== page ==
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This guide provides concrete actions that women journalists can take both in limiting the risk of certain types of digital attacks and when facing harassment and gender-based violence online. The guide includes information on how to document abuse and potential remedial action. The content was developed by Ela Stapley, IWMF under the coordination of the Thomson Reuters Foundation and UNESCODechert LLP generously provided pro bono research.

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Some crimes can be prosecuted but require the victim (or a representative of the victim) to file a criminal complaint in order to begin prosecution proceedings against the perpetrator(s). If you are a victim of such a crime (or the representative of one) you have six months from the time the perpetrator(s) are identified to file a criminal complaint and request that they be prosecuted.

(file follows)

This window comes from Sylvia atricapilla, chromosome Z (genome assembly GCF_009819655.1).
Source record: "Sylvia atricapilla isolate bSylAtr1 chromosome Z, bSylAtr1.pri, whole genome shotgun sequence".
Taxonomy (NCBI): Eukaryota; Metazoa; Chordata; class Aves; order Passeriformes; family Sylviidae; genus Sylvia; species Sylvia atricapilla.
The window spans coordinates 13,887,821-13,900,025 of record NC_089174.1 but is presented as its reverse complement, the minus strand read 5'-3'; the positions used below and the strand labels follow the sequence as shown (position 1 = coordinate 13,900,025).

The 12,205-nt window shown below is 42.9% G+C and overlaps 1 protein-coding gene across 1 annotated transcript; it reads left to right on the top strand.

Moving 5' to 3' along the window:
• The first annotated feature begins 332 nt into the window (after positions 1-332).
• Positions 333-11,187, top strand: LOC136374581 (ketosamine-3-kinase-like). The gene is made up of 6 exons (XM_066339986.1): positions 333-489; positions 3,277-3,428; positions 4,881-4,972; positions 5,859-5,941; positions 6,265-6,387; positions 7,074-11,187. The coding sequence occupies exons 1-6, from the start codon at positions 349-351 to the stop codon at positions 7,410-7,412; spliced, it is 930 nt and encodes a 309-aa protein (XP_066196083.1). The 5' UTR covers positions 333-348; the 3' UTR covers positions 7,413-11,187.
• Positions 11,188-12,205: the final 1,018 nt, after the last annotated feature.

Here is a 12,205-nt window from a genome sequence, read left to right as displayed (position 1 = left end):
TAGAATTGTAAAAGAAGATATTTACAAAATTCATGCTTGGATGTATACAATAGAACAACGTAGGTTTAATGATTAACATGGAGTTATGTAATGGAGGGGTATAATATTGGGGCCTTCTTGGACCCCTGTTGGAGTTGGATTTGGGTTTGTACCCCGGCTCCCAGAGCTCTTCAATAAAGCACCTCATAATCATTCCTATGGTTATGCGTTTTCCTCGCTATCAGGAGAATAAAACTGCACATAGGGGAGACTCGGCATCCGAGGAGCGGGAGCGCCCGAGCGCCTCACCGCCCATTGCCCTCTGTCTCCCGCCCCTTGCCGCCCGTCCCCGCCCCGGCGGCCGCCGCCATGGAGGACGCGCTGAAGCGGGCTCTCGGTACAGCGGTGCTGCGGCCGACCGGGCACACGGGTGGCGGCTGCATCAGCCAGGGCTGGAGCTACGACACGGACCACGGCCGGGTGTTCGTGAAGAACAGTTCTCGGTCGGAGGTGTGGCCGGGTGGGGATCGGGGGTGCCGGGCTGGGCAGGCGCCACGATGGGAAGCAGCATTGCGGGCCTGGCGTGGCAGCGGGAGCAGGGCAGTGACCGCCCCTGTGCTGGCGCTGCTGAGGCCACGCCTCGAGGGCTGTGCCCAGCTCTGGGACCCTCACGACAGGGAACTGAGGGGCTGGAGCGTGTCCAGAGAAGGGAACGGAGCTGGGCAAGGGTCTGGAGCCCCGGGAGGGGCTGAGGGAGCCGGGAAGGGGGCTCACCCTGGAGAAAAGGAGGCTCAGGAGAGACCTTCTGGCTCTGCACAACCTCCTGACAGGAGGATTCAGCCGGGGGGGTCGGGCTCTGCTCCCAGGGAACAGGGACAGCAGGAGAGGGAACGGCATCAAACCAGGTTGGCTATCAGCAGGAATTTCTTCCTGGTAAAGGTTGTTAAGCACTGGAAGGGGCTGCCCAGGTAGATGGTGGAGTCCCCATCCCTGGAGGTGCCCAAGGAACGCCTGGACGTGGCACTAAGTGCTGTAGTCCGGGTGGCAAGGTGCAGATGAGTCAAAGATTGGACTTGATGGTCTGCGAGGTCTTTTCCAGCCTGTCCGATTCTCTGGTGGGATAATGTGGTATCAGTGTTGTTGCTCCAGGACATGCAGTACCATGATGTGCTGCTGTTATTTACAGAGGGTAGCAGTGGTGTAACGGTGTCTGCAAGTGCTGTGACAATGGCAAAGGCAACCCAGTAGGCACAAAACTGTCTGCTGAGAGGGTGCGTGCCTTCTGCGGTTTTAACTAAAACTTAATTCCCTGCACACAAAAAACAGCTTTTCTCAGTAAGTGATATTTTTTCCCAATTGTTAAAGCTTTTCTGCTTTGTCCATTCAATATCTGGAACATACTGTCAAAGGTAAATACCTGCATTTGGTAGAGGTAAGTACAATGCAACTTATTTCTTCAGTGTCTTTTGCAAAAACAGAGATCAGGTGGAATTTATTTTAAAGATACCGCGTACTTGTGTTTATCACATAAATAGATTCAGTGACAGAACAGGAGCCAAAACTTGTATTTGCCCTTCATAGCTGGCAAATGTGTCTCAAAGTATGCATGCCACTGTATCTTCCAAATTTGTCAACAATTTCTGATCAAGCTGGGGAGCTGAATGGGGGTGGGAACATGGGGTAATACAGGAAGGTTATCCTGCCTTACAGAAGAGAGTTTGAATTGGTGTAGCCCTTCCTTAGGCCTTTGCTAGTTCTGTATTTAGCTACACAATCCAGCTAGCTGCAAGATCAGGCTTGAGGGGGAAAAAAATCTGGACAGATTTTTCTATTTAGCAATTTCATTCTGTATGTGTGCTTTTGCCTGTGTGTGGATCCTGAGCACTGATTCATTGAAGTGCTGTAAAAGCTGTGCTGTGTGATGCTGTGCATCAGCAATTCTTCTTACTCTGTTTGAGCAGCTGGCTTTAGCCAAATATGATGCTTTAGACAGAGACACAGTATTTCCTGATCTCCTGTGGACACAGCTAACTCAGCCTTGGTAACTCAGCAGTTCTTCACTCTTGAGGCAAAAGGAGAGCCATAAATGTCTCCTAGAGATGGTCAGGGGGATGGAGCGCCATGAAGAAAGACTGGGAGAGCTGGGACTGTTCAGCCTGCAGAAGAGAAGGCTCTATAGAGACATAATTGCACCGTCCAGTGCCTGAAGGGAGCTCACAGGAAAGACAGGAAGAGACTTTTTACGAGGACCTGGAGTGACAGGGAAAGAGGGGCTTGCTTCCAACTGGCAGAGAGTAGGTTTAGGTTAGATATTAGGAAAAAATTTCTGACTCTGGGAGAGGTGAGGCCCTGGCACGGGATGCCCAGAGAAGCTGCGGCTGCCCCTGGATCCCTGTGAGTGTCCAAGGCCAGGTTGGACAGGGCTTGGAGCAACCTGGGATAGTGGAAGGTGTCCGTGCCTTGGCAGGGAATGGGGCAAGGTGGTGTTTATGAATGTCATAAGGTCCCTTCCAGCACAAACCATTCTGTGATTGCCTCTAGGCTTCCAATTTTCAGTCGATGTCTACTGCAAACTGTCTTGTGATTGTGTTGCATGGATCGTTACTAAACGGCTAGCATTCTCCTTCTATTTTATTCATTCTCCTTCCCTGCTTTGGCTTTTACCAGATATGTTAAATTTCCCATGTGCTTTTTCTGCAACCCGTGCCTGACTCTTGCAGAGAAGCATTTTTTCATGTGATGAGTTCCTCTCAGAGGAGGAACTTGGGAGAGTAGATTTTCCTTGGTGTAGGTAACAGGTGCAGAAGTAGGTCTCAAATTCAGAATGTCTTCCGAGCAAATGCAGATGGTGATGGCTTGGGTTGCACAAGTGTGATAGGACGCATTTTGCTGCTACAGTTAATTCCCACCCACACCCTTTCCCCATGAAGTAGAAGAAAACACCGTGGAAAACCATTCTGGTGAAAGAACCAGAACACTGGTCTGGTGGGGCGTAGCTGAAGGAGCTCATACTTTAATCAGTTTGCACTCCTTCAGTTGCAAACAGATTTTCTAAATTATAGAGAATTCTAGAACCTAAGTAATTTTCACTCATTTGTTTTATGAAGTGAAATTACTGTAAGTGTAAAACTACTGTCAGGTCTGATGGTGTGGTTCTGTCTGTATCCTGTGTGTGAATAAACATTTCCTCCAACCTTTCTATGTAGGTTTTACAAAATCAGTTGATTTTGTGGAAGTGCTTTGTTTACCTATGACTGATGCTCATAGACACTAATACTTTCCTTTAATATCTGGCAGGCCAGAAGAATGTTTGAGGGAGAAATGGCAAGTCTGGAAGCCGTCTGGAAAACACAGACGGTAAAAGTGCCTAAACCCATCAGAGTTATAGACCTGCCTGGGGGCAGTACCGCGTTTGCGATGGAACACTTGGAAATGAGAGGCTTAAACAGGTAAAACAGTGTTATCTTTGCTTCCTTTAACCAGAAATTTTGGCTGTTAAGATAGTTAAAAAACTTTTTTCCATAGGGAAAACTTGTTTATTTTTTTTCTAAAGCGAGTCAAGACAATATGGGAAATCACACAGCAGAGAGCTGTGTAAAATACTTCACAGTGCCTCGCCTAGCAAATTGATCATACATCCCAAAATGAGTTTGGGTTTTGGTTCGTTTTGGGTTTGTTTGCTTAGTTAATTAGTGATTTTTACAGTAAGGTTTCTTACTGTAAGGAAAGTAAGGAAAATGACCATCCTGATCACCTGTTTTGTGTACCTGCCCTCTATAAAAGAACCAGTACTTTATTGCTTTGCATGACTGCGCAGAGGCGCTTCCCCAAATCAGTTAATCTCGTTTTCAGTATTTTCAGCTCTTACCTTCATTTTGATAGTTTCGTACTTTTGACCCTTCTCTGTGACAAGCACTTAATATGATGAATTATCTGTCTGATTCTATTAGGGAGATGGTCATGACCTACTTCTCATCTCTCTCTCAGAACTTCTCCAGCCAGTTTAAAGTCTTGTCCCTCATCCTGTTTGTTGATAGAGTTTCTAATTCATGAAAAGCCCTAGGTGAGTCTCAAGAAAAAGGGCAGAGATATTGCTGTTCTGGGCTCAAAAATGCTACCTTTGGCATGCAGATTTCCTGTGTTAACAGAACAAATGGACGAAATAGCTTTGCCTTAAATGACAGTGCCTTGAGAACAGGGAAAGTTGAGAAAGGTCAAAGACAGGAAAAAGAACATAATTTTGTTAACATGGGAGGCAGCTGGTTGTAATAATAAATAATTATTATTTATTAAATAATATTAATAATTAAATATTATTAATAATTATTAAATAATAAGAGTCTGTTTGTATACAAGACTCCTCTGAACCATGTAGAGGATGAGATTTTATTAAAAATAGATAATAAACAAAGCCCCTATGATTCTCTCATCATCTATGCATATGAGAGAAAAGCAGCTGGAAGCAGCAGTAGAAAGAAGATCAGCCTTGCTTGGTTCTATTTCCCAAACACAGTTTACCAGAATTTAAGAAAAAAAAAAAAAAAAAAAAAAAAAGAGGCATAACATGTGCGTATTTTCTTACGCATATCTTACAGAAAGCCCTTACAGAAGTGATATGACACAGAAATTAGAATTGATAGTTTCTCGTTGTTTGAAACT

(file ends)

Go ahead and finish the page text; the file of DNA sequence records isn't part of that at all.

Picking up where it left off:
Some crimes require the government, represented by the Public Prosecutor’s Office, to prosecute the alleged perpetrator(s) whether or not the victim presses charges. Crimes of this nature are subjected to what is called unconditional public prosecution. If you are a victim of a crime subjected to unconditional public prosecution and have reported the crime, no further immediate action is required on your part in order to ensure the perpetrator(s) are prosecuted.

Some crimes give both the government and the victim the option to press charges against the perpetrator(s). They do not, however, require the government to step in and prosecute as crimes subject to unconditional public prosecution do. If you are a victim of such a crime, you have six months from the date it is committed against you to request the state pursue charges against the perpetrator(s). The government, represented by the Public Prosecutor’s Office, also has six months to file charges against alleged perpetrator(s) whether or not the victim requests it. If you are a victim of a crime that is subject to conditioned public prosecution and wish to see the perpetrator(s) prosecuted, you will need to be proactive in requesting that charges be filed and/or following up with the Public Prosecutor’s Office to ensure they file charges and begin prosecution proceedings.

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